Or have a look at the Beagle family. The BeagleBoard (2010) was a full-fledged single-board computer (SBC); you could plug in a monitor and keyboard. Then came the bare-bones (and slightly less expensive) version: the BeagleBone (2012). Signalling that it was meant for embedded applications rather than being a standalone computer, it had no video output and was a bit cheaper. It was a success.
Even less expensive, the BeagleBone Black (2013) again picked up an HDMI port, because, heck, why not? And as if to answer that question, the newest BeagleBone Green replaces the video out with some I2C peripheral connectors, reaffirming the device’s intent as an embedded computer rather than a mini-desktop.
So which do you want for your projects? A recent survey at Linux Gizmos asking their readership to rate their favorite single-board computers turned up no surprises on the popular-brand fronts: the Raspberry Pi is most popular, followed by the BeagleBone Black, followed by the Odroid offerings.
More interestingly, they also asked folks what applications they’re putting their SBCs toward. The results, in order:
- home automation
- special function servers
- home multimedia
- robotics / vehicles
- data acquisition / control
- HMI / industrial
This matches our gut feeling about what the average Hackaday hacker is interested in as well, so we’ll buy it.
Looking over the application list, how many of the project applications require a keyboard, monitor, and mouse? How many are traditional “computer” applications? Let’s say some fraction of “education” and probably all of “kiosks”. The rest of the applications are either standalone, run over the network, or are probably best served by a small LCD at most. In short, they’re embedded projects that benefit from the connectivity and ease of development that a (tiny) real computer brings to the table.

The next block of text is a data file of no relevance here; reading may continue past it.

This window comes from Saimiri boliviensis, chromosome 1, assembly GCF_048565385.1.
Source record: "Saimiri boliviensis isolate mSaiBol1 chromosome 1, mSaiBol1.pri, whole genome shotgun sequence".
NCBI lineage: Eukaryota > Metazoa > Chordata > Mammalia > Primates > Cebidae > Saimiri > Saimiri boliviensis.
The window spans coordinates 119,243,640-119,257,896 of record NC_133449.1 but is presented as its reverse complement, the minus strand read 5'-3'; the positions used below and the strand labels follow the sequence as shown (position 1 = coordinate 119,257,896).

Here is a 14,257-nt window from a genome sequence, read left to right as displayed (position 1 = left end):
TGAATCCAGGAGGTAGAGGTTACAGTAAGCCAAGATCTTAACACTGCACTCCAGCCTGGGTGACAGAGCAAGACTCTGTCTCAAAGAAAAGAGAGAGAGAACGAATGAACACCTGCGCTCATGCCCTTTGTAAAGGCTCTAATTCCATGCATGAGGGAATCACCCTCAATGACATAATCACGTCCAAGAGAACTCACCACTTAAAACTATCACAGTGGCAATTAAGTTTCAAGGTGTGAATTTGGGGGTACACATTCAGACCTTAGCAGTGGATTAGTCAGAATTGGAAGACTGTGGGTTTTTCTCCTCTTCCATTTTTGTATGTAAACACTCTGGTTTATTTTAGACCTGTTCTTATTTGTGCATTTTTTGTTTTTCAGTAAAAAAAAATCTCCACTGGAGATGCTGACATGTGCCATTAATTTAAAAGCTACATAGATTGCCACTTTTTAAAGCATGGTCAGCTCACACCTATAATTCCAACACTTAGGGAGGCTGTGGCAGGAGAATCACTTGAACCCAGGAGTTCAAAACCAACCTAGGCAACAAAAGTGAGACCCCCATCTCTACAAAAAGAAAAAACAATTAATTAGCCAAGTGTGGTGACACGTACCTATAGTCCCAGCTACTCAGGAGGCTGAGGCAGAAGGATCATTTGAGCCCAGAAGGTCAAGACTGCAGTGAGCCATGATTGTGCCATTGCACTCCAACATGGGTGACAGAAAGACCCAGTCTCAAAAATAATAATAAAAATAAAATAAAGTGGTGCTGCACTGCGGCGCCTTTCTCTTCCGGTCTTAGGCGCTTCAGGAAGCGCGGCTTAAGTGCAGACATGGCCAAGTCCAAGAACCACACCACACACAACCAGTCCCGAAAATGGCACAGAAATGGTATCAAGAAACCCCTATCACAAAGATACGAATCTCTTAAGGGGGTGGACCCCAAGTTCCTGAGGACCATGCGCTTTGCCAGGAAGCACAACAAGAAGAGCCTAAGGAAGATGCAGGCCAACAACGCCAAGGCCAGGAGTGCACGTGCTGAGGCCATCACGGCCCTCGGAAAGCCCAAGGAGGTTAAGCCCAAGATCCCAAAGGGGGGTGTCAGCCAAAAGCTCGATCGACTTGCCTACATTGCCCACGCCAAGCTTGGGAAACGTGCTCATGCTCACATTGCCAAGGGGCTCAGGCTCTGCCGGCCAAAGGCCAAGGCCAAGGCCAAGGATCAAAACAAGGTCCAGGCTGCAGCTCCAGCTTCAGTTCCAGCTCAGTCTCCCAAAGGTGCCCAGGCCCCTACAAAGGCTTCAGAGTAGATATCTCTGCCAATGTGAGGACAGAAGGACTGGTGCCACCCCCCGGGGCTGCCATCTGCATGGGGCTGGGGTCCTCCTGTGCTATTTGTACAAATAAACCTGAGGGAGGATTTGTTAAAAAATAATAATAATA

The point of this recent-history lesson is that if you make a computer cheap enough, it becomes an embedded device because nobody can turn down cheap Internet or USB connectivity, or a pleasant development environment, or even just interpreted programming languages with broad-ranging library support. If web-scraping is part of the device’s functionality, you’re not going to want to code that up on an 8-bit microcontroller. And so formerly-Arduino applications get amped up with Raspberry Pis, and our comments section overflows with people decrying “overkill”.
But more to the point, we’re seeing embedded Linux systems inside projects where it’s difficult to get at the HDMI port, or where you just don’t want to schlep a monitor. These are headless Linux systems that aren’t sitting in racks in some server room, but instead under the nightstand in your bedroom. And the humble hardware-hacker is looking at the remote administration of a headless networked server, which sounds like an entirely different job description.